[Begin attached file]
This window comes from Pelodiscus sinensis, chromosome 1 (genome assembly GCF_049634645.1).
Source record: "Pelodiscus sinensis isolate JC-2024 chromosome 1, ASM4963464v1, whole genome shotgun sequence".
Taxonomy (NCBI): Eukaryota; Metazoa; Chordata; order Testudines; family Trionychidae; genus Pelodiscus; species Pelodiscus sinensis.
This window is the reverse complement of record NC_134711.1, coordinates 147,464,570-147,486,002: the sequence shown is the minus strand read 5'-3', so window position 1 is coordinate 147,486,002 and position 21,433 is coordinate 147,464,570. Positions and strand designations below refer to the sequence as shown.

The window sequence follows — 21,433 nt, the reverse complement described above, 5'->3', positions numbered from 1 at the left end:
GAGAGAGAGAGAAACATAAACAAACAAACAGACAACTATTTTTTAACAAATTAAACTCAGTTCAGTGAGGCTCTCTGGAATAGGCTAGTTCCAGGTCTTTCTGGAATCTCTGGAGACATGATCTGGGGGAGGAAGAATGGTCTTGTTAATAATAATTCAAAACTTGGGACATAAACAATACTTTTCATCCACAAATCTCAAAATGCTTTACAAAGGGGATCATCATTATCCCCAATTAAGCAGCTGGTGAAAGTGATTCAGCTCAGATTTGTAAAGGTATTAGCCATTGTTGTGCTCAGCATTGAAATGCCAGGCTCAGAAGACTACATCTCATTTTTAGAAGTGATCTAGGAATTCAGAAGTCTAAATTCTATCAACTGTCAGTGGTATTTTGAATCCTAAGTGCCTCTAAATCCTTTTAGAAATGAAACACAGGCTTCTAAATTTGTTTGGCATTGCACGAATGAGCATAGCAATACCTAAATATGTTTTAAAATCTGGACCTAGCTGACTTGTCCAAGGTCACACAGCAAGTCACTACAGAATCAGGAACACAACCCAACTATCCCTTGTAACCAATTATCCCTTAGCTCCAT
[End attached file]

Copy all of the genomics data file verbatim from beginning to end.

This window comes from Pelodiscus sinensis, chromosome 1 (genome assembly GCF_049634645.1).
Source record: "Pelodiscus sinensis isolate JC-2024 chromosome 1, ASM4963464v1, whole genome shotgun sequence".
Taxonomy (NCBI): Eukaryota; Metazoa; Chordata; order Testudines; family Trionychidae; genus Pelodiscus; species Pelodiscus sinensis.
This window is the reverse complement of record NC_134711.1, coordinates 147,464,570-147,486,002: the sequence shown is the minus strand read 5'-3', so window position 1 is coordinate 147,486,002 and position 21,433 is coordinate 147,464,570. Positions and strand designations below refer to the sequence as shown.

The window sequence follows — 21,433 nt, the reverse complement described above, 5'->3', positions numbered from 1 at the left end:
GAGAGAGAGAGAAACATAAACAAACAAACAGACAACTATTTTTTAACAAATTAAACTCAGTTCAGTGAGGCTCTCTGGAATAGGCTAGTTCCAGGTCTTTCTGGAATCTCTGGAGACATGATCTGGGGGAGGAAGAATGGTCTTGTTAATAATAATTCAAAACTTGGGACATAAACAATACTTTTCATCCACAAATCTCAAAATGCTTTACAAAGGGGATCATCATTATCCCCAATTAAGCAGCTGGTGAAAGTGATTCAGCTCAGATTTGTAAAGGTATTAGCCATTGTTGTGCTCAGCATTGAAATGCCAGGCTCAGAAGACTACATCTCATTTTTAGAAGTGATCTAGGAATTCAGAAGTCTAAATTCTATCAACTGTCAGTGGTATTTTGAATCCTAAGTGCCTCTAAATCCTTTTAGAAATGAAACACAGGCTTCTAAATTTGTTTGGCATTGCACGAATGAGCATAGCAATACCTAAATATGTTTTAAAATCTGGACCTAGCTGACTTGTCCAAGGTCACACAGCAAGTCACTACAGAATCAGGAACACAACCCAACTATCCCTTGTAACCAATTATCCCTTAGCTCCAT